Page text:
Some popular American sour beers include:

  • Bell’s Oarsman Ale, known for its wide distribution, affordability, and a milder sour profile with a 4.0% ABV.
  • Russian River’s Supplication, a barrel-aged sour with an ABV of 7.0% and distinct flavors imparted from aging in Pinot Noir barrels with cherries.
  • The Rare Barrel’s Ensorcelled, boasting a deep, complex sour flavor and a 5.8% ABV, created through blending various dark sour beers aged in oak barrels.

Sour beers can be enjoyed for their unique characteristics, and the broad range in ABV and body allows for a diverse selection to suit various preferences and occasions.

Pairings and Serving


When it comes to food pairings with American sour beers, consider dishes that complement the unique flavors of these brews. Some popular choices include:

  • Pizza: The acidity in sour beers can cut through the richness of cheese and tomato sauce, making them a great match for pizza.
  • Strongly flavored cheeses: The tartness of sour beers pairs well with bold, tangy cheeses, such as blue cheese or aged cheddar.
  • Creamy desserts with fruit: The acidity in sour beers can be a refreshing contrast against rich, creamy desserts with fruit, like a lemon tart or a berry cheesecake.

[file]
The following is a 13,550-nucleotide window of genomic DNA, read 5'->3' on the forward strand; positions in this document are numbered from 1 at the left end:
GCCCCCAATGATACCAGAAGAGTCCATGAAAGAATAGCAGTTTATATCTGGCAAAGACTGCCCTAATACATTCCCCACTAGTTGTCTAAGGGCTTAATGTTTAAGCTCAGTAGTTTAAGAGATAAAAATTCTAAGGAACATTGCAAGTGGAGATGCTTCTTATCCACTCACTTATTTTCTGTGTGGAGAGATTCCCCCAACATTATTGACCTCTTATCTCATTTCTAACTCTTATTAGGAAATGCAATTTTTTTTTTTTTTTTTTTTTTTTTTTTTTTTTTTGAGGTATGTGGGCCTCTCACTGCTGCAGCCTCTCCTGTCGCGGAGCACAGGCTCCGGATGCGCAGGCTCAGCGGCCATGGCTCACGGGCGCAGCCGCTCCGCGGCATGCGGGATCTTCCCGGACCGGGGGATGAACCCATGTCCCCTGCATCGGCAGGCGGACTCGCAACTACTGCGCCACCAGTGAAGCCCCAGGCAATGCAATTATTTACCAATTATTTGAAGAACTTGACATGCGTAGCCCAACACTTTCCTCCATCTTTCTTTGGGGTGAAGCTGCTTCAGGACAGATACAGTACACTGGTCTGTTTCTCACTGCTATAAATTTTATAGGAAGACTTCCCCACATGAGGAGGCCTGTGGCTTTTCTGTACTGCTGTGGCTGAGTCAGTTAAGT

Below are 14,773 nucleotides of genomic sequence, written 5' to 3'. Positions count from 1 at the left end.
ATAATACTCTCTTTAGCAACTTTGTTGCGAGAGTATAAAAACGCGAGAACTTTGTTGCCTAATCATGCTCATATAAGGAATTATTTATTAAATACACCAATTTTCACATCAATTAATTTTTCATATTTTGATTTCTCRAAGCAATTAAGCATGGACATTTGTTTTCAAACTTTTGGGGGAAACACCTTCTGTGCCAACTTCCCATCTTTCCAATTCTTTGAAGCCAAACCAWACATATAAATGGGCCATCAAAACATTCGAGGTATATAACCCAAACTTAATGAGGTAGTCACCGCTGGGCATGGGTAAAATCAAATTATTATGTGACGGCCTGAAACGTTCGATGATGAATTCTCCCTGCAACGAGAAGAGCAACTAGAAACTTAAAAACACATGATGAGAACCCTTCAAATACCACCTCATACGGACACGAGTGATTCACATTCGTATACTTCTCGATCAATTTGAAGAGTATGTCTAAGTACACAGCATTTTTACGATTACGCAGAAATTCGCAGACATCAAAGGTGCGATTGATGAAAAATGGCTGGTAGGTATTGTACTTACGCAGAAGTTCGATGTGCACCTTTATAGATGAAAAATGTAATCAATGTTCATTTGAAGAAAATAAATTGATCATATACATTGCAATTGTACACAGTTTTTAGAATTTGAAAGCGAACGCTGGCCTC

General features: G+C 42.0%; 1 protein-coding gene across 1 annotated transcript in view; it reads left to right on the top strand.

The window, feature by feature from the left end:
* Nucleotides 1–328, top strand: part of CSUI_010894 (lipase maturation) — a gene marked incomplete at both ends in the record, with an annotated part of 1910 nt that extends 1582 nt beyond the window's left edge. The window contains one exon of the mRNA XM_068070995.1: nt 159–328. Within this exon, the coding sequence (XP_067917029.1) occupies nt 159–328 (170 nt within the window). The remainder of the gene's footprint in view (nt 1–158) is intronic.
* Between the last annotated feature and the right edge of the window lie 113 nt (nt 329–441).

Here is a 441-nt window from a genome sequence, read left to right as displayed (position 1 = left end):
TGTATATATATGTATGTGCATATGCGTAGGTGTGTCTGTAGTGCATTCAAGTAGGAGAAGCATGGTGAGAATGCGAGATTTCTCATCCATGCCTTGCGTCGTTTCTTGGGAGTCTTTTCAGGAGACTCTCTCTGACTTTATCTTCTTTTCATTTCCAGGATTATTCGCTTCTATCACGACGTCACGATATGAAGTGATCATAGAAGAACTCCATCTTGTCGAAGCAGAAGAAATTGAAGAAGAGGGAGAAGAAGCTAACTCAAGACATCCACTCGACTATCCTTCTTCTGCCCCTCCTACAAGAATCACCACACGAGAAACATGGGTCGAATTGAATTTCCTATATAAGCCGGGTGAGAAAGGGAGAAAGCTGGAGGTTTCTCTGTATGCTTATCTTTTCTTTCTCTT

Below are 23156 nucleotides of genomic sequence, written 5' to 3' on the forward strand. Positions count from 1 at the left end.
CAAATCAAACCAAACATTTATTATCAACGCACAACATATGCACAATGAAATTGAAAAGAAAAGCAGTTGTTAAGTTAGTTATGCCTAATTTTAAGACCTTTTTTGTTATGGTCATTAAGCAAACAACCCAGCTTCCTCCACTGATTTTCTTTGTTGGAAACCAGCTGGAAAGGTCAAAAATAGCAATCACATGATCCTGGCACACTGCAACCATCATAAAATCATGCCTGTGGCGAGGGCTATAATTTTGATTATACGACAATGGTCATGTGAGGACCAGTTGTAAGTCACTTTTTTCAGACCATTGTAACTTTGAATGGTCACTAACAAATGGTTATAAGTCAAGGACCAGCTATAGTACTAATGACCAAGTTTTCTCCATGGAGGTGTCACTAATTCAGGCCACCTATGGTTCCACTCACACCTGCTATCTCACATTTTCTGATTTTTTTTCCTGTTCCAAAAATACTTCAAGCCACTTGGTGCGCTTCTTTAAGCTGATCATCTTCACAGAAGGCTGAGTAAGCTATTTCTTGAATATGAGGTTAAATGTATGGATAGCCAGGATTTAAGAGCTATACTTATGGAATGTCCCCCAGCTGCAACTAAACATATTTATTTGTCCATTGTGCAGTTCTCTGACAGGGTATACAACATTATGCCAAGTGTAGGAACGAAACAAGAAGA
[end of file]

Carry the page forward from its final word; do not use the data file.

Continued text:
Remember to experiment and find your own favorite combinations, as American sour beers can vary significantly in flavor profile depending on the brewing process and ingredients used.


When it comes to serving American sour beers, proper glassware is essential for showcasing their unique characteristics. A goblet or chalice is the recommended glassware for these brews. Serving your sour beer at a temperature of 40-50°F (4-10°C) will help to enhance its flavors and aromas, offering the best possible tasting experience.

Popular American Sour Beers

New Belgium Brewing, based in Fort Collins, has gained quite a reputation for its sour beers. Their New Belgium Sour IPA is a standout example, showcasing an excellent balance of tartness and hoppiness. Another popular sour from New Belgium is their La Folie, a Flanders-style sour brown ale aged in oak foeders, giving it a rich, complex flavor profile.

In San Diego, you’ll find The Rare Barrel, a brewery specializing in the production of sour and wild ales. Their offerings often feature creative flavor combinations, such as berries, spices, and other fruits, resulting in a unique and innovative take on the sour beer style.